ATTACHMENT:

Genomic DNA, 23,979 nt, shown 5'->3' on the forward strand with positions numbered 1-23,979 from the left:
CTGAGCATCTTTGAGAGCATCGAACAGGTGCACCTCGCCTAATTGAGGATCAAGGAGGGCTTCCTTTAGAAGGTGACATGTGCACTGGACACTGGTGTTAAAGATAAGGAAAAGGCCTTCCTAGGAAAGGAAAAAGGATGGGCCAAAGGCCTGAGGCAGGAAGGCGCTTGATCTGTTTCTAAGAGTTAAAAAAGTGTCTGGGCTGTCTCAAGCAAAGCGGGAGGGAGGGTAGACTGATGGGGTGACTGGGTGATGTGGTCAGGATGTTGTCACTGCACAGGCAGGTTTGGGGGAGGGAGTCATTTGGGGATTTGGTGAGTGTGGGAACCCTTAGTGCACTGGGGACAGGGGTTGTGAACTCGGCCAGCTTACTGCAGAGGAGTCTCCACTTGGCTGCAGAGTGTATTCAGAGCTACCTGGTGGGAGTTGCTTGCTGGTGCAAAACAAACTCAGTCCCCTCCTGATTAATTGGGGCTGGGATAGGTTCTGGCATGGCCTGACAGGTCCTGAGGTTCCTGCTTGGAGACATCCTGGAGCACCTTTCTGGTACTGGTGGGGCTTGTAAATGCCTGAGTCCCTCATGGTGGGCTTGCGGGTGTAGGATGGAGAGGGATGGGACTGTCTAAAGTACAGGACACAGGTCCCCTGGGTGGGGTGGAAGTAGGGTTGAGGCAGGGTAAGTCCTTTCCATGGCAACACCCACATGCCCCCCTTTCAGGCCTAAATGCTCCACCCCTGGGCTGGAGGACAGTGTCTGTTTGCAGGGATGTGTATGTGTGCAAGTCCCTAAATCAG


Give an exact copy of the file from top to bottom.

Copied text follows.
Genomic DNA, 23,979 nt, shown 5'->3' on the forward strand with positions numbered 1-23,979 from the left:
CTGAGCATCTTTGAGAGCATCGAACAGGTGCACCTCGCCTAATTGAGGATCAAGGAGGGCTTCCTTTAGAAGGTGACATGTGCACTGGACACTGGTGTTAAAGATAAGGAAAAGGCCTTCCTAGGAAAGGAAAAAGGATGGGCCAAAGGCCTGAGGCAGGAAGGCGCTTGATCTGTTTCTAAGAGTTAAAAAAGTGTCTGGGCTGTCTCAAGCAAAGCGGGAGGGAGGGTAGACTGATGGGGTGACTGGGTGATGTGGTCAGGATGTTGTCACTGCACAGGCAGGTTTGGGGGAGGGAGTCATTTGGGGATTTGGTGAGTGTGGGAACCCTTAGTGCACTGGGGACAGGGGTTGTGAACTCGGCCAGCTTACTGCAGAGGAGTCTCCACTTGGCTGCAGAGTGTATTCAGAGCTACCTGGTGGGAGTTGCTTGCTGGTGCAAAACAAACTCAGTCCCCTCCTGATTAATTGGGGCTGGGATAGGTTCTGGCATGGCCTGACAGGTCCTGAGGTTCCTGCTTGGAGACATCCTGGAGCACCTTTCTGGTACTGGTGGGGCTTGTAAATGCCTGAGTCCCTCATGGTGGGCTTGCGGGTGTAGGATGGAGAGGGATGGGACTGTCTAAAGTACAGGACACAGGTCCCCTGGGTGGGGTGGAAGTAGGGTTGAGGCAGGGTAAGTCCTTTCCATGGCAACACCCACATGCCCCCCTTTCAGGCCTAAATGCTCCACCCCTGGGCTGGAGGACAGTGTCTGTTTGCAGGGATGTGTATGTGTGCAAGTCCCTAAATCAG